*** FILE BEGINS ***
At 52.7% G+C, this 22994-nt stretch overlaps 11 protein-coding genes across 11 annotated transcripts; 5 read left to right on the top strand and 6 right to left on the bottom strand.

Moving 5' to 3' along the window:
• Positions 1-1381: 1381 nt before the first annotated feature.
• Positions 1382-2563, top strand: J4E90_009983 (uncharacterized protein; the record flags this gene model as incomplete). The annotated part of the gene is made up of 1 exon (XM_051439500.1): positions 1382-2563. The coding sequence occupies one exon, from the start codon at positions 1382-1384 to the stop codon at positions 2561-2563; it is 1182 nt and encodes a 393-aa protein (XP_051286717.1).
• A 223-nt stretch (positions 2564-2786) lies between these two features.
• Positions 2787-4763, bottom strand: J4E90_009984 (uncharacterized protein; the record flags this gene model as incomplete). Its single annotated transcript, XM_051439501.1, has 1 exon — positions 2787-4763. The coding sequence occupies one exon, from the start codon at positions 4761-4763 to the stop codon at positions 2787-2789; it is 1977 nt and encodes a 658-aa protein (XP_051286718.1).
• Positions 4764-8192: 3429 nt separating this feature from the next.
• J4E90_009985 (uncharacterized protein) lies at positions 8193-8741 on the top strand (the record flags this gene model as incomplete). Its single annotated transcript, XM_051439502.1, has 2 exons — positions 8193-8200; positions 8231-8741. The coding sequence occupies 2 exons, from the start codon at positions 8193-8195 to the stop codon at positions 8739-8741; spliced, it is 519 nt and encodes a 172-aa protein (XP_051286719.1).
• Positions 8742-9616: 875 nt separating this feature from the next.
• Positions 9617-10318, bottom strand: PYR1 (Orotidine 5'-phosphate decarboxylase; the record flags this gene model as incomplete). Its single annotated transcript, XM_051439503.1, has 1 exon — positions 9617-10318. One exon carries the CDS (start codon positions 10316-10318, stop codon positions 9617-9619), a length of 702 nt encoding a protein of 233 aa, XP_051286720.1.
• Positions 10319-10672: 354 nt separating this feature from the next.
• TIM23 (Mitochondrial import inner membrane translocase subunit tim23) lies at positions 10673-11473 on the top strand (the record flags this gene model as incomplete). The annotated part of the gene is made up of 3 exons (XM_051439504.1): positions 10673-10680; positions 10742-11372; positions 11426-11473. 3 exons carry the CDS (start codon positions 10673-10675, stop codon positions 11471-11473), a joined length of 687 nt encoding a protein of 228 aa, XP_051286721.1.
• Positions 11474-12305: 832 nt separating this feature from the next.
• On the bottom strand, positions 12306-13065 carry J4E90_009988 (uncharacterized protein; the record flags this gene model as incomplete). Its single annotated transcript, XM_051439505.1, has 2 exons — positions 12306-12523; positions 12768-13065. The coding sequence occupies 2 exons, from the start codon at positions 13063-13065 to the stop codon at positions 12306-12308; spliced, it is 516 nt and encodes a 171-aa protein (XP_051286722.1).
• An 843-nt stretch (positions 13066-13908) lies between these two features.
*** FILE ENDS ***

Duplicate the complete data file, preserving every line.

At 52.7% G+C, this 22994-nt stretch overlaps 11 protein-coding genes across 11 annotated transcripts; 5 read left to right on the top strand and 6 right to left on the bottom strand.

Moving 5' to 3' along the window:
• Positions 1-1381: 1381 nt before the first annotated feature.
• Positions 1382-2563, top strand: J4E90_009983 (uncharacterized protein; the record flags this gene model as incomplete). The annotated part of the gene is made up of 1 exon (XM_051439500.1): positions 1382-2563. The coding sequence occupies one exon, from the start codon at positions 1382-1384 to the stop codon at positions 2561-2563; it is 1182 nt and encodes a 393-aa protein (XP_051286717.1).
• A 223-nt stretch (positions 2564-2786) lies between these two features.
• Positions 2787-4763, bottom strand: J4E90_009984 (uncharacterized protein; the record flags this gene model as incomplete). Its single annotated transcript, XM_051439501.1, has 1 exon — positions 2787-4763. The coding sequence occupies one exon, from the start codon at positions 4761-4763 to the stop codon at positions 2787-2789; it is 1977 nt and encodes a 658-aa protein (XP_051286718.1).
• Positions 4764-8192: 3429 nt separating this feature from the next.
• J4E90_009985 (uncharacterized protein) lies at positions 8193-8741 on the top strand (the record flags this gene model as incomplete). Its single annotated transcript, XM_051439502.1, has 2 exons — positions 8193-8200; positions 8231-8741. The coding sequence occupies 2 exons, from the start codon at positions 8193-8195 to the stop codon at positions 8739-8741; spliced, it is 519 nt and encodes a 172-aa protein (XP_051286719.1).
• Positions 8742-9616: 875 nt separating this feature from the next.
• Positions 9617-10318, bottom strand: PYR1 (Orotidine 5'-phosphate decarboxylase; the record flags this gene model as incomplete). Its single annotated transcript, XM_051439503.1, has 1 exon — positions 9617-10318. One exon carries the CDS (start codon positions 10316-10318, stop codon positions 9617-9619), a length of 702 nt encoding a protein of 233 aa, XP_051286720.1.
• Positions 10319-10672: 354 nt separating this feature from the next.
• TIM23 (Mitochondrial import inner membrane translocase subunit tim23) lies at positions 10673-11473 on the top strand (the record flags this gene model as incomplete). The annotated part of the gene is made up of 3 exons (XM_051439504.1): positions 10673-10680; positions 10742-11372; positions 11426-11473. 3 exons carry the CDS (start codon positions 10673-10675, stop codon positions 11471-11473), a joined length of 687 nt encoding a protein of 228 aa, XP_051286721.1.
• Positions 11474-12305: 832 nt separating this feature from the next.
• On the bottom strand, positions 12306-13065 carry J4E90_009988 (uncharacterized protein; the record flags this gene model as incomplete). Its single annotated transcript, XM_051439505.1, has 2 exons — positions 12306-12523; positions 12768-13065. The coding sequence occupies 2 exons, from the start codon at positions 13063-13065 to the stop codon at positions 12306-12308; spliced, it is 516 nt and encodes a 171-aa protein (XP_051286722.1).
• An 843-nt stretch (positions 13066-13908) lies between these two features.